Gaming the System: Lessons from Video Games for a Better Society

Are video games merely a source of entertainment or could they be complex models of our society, offering untapped insights?

Gaming the System: Lessons from Video Games for a Better Society
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Video games have a disgusting reputation outside the gaming world. Many view them as vices, like drugs, gambling or alcohol. President Macron even went ahead to blame video games for the riots in Paris.

Perhaps it’s time we took a closer look at video games and explained to President Macron why ignorance, such as that he just displayed, earned him the ridicule it did. Video games aren’t just entertainment; they are also complex social ecosystems, economic laboratories, and learning platforms, mirroring many aspects of our real-world lives.

Personal Background

For the greater part of my life I have played video games of all types and at various levels, from casual to competitive. I have formed and been part of gaming communities called 'guilds'. Indeed some of the things that make me great at my job, I have learned in video games.

There’s the simple things that most will tell you about. I have faster fingers than the average person. I multi-task better, due to my long history of playing Starcraft & Warcraft. I am better at picking targets, having often been the tactical coordinator in massive battles in MMOs. But none of that matters either. They are but droplets that compound well over time, and indeed I may have developed these in different scenarios as well.

Role of Video Games in Society and Workplace

In today’s world, there’s considerable discussion about competition, diversity, equity, and inclusion in the workplace. Fairness of all things is hailed as some form of holy grail for something. I am not sure what that’s supposed to be, but I am told fairness is crucial. I can accept that many people place great importance on these factors, but I argue that none of these matter.

The Theoretical Aspect of Video Games

What many overlook, is the game theoretical aspect of video games and in particular MMORPGs & MOBAs. MMORPGs (Multiplayer online role-playing games) are games where a large number of players interact within a virtual game world. MOBAs (Multiplayer online battle arenas) are strategy games where two teams of players compete against each other, aiming to destroy the opposing team’s main structure.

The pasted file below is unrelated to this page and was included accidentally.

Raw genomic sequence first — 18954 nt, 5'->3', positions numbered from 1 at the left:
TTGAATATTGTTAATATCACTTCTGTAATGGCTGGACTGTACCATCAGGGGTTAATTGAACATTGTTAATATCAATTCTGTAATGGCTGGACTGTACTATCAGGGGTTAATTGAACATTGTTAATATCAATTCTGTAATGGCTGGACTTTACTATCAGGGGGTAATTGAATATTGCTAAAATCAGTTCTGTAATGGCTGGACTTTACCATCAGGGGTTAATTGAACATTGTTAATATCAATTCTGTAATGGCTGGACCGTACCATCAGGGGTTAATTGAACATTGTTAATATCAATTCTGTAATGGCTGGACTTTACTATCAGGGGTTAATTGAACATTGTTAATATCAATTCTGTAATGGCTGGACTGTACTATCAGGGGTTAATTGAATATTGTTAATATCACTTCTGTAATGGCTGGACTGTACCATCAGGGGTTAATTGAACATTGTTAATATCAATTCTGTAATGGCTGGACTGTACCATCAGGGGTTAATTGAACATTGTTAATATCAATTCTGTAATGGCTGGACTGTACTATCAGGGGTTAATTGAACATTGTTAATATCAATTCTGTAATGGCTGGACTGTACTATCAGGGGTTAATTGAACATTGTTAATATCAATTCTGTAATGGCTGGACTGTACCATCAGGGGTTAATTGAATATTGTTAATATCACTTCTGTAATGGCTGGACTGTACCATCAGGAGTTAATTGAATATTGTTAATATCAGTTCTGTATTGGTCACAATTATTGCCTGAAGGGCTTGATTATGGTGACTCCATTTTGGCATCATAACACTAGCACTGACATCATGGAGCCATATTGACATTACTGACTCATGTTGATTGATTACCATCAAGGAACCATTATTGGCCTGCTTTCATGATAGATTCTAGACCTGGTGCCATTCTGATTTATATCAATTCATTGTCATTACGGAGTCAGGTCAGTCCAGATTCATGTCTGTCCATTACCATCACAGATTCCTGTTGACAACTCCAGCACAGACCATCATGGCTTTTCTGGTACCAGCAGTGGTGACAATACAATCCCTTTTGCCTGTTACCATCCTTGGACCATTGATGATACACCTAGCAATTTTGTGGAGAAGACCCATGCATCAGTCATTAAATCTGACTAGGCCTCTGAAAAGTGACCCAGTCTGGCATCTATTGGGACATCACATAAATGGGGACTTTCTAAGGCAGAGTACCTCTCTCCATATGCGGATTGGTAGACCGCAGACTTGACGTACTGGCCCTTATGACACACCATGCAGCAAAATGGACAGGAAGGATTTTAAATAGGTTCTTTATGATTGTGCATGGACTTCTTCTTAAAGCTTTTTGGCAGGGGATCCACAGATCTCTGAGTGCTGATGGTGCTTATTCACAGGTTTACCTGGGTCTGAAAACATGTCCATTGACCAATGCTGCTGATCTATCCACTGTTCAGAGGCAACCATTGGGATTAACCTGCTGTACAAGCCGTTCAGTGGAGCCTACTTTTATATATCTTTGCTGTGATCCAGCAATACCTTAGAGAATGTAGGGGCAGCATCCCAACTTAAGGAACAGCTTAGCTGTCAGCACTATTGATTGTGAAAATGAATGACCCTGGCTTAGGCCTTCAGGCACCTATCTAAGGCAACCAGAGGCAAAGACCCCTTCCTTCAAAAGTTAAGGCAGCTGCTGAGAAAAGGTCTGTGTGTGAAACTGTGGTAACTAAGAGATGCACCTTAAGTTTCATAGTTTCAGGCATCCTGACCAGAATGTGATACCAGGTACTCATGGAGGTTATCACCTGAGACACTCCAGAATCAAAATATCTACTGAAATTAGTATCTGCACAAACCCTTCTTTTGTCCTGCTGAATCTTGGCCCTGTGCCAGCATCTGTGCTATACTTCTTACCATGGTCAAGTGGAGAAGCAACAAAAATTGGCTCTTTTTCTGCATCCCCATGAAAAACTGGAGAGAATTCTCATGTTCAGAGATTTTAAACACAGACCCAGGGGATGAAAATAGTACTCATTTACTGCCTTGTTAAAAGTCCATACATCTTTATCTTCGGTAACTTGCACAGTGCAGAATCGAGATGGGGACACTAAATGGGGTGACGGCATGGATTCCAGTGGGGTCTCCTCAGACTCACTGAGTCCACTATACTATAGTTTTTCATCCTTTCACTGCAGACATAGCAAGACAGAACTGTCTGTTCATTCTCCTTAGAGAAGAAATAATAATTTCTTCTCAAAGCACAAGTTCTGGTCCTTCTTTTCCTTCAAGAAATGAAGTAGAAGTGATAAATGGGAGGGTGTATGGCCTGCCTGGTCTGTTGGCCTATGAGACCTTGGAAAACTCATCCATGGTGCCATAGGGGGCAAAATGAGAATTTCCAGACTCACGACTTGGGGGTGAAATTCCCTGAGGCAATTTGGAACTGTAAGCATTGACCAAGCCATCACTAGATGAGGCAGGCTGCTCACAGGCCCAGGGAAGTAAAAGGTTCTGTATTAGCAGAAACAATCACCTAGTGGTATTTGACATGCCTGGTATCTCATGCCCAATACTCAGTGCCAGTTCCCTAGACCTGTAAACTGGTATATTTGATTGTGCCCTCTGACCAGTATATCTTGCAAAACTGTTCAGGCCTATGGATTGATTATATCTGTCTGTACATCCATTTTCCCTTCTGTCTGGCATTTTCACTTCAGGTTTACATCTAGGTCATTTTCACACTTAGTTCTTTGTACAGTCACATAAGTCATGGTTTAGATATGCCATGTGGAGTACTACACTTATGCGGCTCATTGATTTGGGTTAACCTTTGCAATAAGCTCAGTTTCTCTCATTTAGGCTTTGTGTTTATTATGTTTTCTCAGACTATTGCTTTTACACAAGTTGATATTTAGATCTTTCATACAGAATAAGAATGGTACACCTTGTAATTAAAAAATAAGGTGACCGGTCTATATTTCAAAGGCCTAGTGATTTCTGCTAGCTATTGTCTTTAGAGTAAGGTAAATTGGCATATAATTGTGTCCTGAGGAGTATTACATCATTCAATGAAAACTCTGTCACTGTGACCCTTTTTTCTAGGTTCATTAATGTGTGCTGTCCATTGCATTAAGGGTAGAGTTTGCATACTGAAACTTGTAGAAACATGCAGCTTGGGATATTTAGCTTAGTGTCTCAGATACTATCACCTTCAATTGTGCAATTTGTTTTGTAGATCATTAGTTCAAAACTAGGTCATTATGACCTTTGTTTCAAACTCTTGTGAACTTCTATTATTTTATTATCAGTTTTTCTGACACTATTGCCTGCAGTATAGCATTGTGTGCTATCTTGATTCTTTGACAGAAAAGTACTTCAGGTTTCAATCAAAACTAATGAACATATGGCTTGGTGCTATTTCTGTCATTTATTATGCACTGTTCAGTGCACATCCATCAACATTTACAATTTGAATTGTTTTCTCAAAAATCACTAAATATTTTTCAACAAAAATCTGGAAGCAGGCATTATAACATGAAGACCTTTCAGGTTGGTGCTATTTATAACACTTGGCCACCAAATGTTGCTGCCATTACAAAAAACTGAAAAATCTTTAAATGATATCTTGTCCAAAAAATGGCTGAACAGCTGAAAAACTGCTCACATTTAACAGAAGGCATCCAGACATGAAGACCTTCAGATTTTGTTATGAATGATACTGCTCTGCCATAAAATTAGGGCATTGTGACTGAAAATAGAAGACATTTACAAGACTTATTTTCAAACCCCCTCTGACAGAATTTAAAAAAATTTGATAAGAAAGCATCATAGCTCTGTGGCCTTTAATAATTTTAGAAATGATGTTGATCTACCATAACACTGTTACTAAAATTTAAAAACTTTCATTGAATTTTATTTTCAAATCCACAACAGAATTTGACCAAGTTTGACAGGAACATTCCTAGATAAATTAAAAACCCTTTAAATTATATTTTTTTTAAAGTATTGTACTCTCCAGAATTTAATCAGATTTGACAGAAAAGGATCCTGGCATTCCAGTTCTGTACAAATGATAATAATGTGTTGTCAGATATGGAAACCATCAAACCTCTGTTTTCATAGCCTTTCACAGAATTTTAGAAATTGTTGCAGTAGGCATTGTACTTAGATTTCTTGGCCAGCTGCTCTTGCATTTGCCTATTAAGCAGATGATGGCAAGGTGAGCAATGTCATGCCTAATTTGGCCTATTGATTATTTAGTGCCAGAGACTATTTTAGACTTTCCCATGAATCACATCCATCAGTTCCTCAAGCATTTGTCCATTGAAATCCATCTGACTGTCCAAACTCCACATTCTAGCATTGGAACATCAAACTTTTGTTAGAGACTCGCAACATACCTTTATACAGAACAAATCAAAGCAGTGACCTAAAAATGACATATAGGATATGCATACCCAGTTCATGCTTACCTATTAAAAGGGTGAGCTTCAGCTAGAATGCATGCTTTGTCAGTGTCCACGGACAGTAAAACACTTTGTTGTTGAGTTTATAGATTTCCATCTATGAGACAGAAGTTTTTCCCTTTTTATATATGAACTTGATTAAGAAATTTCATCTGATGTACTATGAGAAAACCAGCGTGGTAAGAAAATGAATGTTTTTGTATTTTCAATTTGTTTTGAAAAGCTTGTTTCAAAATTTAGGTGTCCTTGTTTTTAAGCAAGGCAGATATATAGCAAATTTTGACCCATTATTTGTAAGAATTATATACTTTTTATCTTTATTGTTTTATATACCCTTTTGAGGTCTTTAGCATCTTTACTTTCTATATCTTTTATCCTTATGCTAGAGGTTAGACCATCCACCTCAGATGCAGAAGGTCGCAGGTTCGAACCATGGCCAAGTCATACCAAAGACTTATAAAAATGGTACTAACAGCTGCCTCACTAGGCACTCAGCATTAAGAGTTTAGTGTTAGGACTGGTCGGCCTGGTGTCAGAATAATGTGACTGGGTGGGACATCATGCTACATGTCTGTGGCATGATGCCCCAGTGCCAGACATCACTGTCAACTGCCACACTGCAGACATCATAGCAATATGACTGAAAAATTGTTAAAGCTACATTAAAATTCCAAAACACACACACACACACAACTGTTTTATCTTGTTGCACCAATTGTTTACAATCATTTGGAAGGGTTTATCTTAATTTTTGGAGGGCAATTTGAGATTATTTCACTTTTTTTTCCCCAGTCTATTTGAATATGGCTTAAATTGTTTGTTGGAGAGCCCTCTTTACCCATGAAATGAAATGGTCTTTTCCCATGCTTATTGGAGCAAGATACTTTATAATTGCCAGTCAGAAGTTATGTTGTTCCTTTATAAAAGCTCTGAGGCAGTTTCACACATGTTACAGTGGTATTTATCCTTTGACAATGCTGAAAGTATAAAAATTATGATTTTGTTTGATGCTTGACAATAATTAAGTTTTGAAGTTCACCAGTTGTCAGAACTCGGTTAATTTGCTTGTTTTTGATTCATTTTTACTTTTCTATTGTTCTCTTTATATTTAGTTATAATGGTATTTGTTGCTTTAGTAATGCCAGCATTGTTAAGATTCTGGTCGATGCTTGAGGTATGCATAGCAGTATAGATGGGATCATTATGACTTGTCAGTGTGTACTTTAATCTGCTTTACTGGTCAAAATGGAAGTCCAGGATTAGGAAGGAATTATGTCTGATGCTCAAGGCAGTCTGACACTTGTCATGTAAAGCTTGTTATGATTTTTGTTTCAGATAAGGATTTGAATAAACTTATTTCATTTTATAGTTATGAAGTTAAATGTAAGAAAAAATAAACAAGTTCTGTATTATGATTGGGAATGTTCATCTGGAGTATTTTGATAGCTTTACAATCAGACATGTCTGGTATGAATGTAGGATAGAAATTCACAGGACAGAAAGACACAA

As reference, I will use games that I have played myself, and where I have extensive anecdotal knowledge. And many of you, your friends or kids may be familiar with them, too. I’m talking about World of Warcraft and DotA. World of Warcraft being the most successful MMORPG of the past decades and DotA being original game out of which sprung up the modern MOBA genre.

But before getting into these games, let me tell you why I find that this environment translates so well into Game Theory. In the political sphere there's people advertising free-market, freedom of speech, freedom of identity and freedom to pursue happiness. I would argue that in MMORPGs, you start out with all these. So you can observe how they evolve over time.

Now, let’s explore some additional things that, may sound utopian. You have beautiful sceneries, amazing experiences and amazing infrastructure. You have a benevolent hands-off government, the developers. From level one and beyond, developers strive to maintain fairness and equality. It's as if we lived in the green utopia of our dreams...

Gaming Community and Toxicity

And what do you observe in these worlds? Some people form friendships that last a lifetime, others call the communities out for being toxic and refuse to ever engage with them again. How can that be? How can you have a fair, equitable society, where everyone is free to do what they want, and yet people are unhappy?

In the game world there isn’t such a thing as rent. You don’t have to declare your taxes. The government isn’t corrupt, and will have as sole interest, that the players have as great a time playing the game as possible.